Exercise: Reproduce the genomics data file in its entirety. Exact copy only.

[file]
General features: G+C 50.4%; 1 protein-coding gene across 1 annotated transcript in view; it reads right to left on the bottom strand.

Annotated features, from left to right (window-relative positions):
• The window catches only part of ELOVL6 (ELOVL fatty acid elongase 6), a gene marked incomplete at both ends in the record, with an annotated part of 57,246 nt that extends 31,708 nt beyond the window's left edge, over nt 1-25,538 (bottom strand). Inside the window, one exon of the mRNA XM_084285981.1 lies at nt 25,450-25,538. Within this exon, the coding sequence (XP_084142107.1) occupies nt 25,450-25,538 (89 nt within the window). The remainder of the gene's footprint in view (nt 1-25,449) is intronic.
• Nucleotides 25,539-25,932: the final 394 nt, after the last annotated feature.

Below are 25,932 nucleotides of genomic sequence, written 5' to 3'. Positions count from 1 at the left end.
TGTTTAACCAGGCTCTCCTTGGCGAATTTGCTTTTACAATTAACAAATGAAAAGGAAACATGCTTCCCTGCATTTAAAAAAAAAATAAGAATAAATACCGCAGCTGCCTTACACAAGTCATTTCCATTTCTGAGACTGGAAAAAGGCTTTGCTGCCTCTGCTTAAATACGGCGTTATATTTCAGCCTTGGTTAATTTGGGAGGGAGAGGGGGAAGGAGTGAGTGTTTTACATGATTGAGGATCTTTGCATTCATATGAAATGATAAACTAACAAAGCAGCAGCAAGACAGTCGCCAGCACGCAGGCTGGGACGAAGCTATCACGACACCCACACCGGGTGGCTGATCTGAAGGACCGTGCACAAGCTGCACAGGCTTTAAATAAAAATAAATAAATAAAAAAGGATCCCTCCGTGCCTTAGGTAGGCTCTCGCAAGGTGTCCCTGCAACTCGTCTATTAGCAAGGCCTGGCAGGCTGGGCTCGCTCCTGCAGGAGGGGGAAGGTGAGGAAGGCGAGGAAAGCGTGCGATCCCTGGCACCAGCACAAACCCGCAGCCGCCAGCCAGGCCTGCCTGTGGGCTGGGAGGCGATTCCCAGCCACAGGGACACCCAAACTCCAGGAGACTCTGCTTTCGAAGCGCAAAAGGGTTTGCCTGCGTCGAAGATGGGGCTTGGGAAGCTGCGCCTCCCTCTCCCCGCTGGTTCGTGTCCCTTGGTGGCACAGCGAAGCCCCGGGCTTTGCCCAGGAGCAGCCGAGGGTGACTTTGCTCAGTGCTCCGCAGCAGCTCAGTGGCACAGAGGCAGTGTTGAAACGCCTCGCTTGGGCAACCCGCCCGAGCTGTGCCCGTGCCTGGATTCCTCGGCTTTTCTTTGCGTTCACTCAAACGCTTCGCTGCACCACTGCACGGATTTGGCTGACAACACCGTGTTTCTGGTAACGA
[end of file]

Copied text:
General features: G+C 50.4%; 1 protein-coding gene across 1 annotated transcript in view; it reads right to left on the bottom strand.

Annotated features, from left to right (window-relative positions):
• The window catches only part of ELOVL6 (ELOVL fatty acid elongase 6), a gene marked incomplete at both ends in the record, with an annotated part of 57,246 nt that extends 31,708 nt beyond the window's left edge, over nt 1-25,538 (bottom strand). Inside the window, one exon of the mRNA XM_084285981.1 lies at nt 25,450-25,538. Within this exon, the coding sequence (XP_084142107.1) occupies nt 25,450-25,538 (89 nt within the window). The remainder of the gene's footprint in view (nt 1-25,449) is intronic.
• Nucleotides 25,539-25,932: the final 394 nt, after the last annotated feature.

Below are 25,932 nucleotides of genomic sequence, written 5' to 3'. Positions count from 1 at the left end.
TGTTTAACCAGGCTCTCCTTGGCGAATTTGCTTTTACAATTAACAAATGAAAAGGAAACATGCTTCCCTGCATTTAAAAAAAAAATAAGAATAAATACCGCAGCTGCCTTACACAAGTCATTTCCATTTCTGAGACTGGAAAAAGGCTTTGCTGCCTCTGCTTAAATACGGCGTTATATTTCAGCCTTGGTTAATTTGGGAGGGAGAGGGGGAAGGAGTGAGTGTTTTACATGATTGAGGATCTTTGCATTCATATGAAATGATAAACTAACAAAGCAGCAGCAAGACAGTCGCCAGCACGCAGGCTGGGACGAAGCTATCACGACACCCACACCGGGTGGCTGATCTGAAGGACCGTGCACAAGCTGCACAGGCTTTAAATAAAAATAAATAAATAAAAAAGGATCCCTCCGTGCCTTAGGTAGGCTCTCGCAAGGTGTCCCTGCAACTCGTCTATTAGCAAGGCCTGGCAGGCTGGGCTCGCTCCTGCAGGAGGGGGAAGGTGAGGAAGGCGAGGAAAGCGTGCGATCCCTGGCACCAGCACAAACCCGCAGCCGCCAGCCAGGCCTGCCTGTGGGCTGGGAGGCGATTCCCAGCCACAGGGACACCCAAACTCCAGGAGACTCTGCTTTCGAAGCGCAAAAGGGTTTGCCTGCGTCGAAGATGGGGCTTGGGAAGCTGCGCCTCCCTCTCCCCGCTGGTTCGTGTCCCTTGGTGGCACAGCGAAGCCCCGGGCTTTGCCCAGGAGCAGCCGAGGGTGACTTTGCTCAGTGCTCCGCAGCAGCTCAGTGGCACAGAGGCAGTGTTGAAACGCCTCGCTTGGGCAACCCGCCCGAGCTGTGCCCGTGCCTGGATTCCTCGGCTTTTCTTTGCGTTCACTCAAACGCTTCGCTGCACCACTGCACGGATTTGGCTGACAACACCGTGTTTCTGGTAACGA